[This book review article was published in the Spring/Summer 2019 issue of The Journal of Social, Political and Economic Studies, pp. 161-173.]
BOOK REVIEW ARTICLE
THE GOVERNANCE OF CHINA:
SPEECHES BY PRESIDENT XI JINPING
Dwight D. Murphey
Wichita State University, retired
Much that is complex and even perplexing shines through the mixture of benevolence, aspiration, ideology and ideological confusion that is found in this compilation of speeches delivered between November 2012 and June 2014 by China’s President Xi Jinping. Xi was recently given a virtual life-tenure at the top of China’s power structure, which underscores the importance of his thinking not only to the Chinese themselves but to the rest of the world. In this book review article, we hope to give the reader both an informative report of Xi’s thinking and some commentary that will place it is context.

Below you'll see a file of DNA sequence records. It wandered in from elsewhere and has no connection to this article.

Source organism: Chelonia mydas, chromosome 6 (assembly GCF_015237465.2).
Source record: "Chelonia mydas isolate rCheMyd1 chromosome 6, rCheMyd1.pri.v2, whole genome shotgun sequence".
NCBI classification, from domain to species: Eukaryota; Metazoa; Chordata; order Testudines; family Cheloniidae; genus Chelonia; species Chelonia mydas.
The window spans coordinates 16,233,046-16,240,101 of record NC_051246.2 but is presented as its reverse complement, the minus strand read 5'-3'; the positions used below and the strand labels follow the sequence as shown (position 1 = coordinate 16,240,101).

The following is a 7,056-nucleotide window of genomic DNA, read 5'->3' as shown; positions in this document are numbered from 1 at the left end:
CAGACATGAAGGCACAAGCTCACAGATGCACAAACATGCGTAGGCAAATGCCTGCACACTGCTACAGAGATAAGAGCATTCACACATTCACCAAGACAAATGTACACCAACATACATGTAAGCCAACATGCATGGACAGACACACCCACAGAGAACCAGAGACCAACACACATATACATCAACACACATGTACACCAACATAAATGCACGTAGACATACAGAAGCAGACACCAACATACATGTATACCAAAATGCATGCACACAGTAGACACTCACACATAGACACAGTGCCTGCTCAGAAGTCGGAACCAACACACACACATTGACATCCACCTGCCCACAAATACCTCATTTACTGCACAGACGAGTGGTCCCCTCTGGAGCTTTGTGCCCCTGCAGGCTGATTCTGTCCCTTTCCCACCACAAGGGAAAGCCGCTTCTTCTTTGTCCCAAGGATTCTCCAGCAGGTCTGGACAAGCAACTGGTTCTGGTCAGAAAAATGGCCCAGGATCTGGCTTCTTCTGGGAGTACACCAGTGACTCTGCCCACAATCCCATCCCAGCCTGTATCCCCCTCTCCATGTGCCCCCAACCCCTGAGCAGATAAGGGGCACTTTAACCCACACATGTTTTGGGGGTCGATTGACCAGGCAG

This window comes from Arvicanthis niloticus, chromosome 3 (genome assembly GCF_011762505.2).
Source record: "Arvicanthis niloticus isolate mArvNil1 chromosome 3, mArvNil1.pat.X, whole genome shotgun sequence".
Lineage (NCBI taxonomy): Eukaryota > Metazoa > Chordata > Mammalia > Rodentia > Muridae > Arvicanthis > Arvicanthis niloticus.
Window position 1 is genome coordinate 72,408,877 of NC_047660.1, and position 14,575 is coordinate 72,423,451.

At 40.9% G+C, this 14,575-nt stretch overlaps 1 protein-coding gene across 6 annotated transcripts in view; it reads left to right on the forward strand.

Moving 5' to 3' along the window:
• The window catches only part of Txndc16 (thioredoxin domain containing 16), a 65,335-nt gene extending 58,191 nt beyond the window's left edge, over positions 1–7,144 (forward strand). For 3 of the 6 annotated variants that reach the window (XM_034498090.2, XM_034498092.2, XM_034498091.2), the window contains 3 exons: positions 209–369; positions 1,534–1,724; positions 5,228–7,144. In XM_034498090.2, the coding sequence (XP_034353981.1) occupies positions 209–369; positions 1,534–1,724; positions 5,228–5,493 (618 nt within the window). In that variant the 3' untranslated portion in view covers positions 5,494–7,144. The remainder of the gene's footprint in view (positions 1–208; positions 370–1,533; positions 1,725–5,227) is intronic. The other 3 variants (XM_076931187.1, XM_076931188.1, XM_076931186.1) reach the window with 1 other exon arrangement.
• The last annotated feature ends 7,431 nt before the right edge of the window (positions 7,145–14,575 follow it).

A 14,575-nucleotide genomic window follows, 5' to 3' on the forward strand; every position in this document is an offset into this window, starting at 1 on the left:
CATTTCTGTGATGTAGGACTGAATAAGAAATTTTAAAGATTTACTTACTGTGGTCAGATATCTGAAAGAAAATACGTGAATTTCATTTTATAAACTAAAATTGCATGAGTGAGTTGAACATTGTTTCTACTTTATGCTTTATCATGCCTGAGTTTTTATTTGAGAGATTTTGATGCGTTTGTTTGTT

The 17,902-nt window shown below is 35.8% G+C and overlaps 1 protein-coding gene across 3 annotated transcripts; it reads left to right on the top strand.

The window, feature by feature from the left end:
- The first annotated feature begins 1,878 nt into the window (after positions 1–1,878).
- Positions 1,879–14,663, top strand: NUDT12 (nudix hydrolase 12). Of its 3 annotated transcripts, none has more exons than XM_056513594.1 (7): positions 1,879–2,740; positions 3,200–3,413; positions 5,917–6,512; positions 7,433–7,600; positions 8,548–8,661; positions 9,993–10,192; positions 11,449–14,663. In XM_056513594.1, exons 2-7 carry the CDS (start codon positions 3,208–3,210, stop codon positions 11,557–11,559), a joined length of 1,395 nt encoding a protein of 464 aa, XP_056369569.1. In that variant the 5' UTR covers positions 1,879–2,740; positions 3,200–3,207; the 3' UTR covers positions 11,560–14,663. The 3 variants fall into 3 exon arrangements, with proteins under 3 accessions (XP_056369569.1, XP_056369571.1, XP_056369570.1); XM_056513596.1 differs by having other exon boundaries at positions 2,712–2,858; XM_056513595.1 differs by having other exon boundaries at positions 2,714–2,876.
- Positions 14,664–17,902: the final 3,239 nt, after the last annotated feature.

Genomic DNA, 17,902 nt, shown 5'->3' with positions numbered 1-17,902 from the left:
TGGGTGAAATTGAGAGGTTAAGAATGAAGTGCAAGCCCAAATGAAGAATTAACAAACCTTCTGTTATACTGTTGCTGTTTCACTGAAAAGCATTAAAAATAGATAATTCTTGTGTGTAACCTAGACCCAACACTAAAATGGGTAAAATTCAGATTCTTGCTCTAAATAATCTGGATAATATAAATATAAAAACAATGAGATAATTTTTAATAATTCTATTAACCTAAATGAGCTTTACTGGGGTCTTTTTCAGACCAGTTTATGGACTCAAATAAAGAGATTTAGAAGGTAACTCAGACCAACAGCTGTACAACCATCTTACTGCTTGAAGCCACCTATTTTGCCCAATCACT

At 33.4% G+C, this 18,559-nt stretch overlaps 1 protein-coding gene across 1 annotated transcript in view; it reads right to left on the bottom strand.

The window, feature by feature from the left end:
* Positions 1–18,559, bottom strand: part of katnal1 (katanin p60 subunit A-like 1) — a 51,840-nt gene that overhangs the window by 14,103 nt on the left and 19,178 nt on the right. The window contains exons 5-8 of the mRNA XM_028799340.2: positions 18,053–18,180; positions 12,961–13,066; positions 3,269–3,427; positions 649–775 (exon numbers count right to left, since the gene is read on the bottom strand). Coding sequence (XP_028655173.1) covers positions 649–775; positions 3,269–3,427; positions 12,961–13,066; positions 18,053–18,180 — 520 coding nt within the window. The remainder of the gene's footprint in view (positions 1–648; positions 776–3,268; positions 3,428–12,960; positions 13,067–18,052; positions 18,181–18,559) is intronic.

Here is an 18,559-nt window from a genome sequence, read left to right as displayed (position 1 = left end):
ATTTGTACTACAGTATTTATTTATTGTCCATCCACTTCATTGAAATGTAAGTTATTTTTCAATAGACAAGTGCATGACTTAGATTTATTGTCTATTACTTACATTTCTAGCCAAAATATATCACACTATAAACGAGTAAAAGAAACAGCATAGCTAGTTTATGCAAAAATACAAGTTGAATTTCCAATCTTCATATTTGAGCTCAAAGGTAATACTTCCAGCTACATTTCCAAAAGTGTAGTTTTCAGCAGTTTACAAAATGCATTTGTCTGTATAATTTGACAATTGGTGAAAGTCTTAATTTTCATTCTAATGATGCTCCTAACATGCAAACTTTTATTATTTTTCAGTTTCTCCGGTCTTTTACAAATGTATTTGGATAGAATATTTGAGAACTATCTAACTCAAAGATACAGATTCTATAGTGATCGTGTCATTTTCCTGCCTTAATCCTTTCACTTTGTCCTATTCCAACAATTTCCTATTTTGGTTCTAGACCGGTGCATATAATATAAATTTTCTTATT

Key Words: Contemporary China, President Xi Jinping, Xi’s speeches, evolution of Chinese Communist thought, Chinese Communist ideological confusion, “Socialism With Chinese Characteristics,” stages projected by Marxism-Leninism, China’s recurrent enumerated concepts.
Xi Jinping: The Governance of China
Foreign Languages Press, 2014
The mental resilience of human beings is wondrous to behold. It is possible for someone to believe in the reality of Hell while at the same time living in a way that he (according to his own lights) knows will get him there for an eternity of torment. And students of the history of religion must certainly note how malleable the belief systems are over time. Individuals and whole peoples not only pass from one deeply-avowed creed to another, but in doing so often retain a lot of the old creed, accepting incompatibles without seeming to be bothered by it.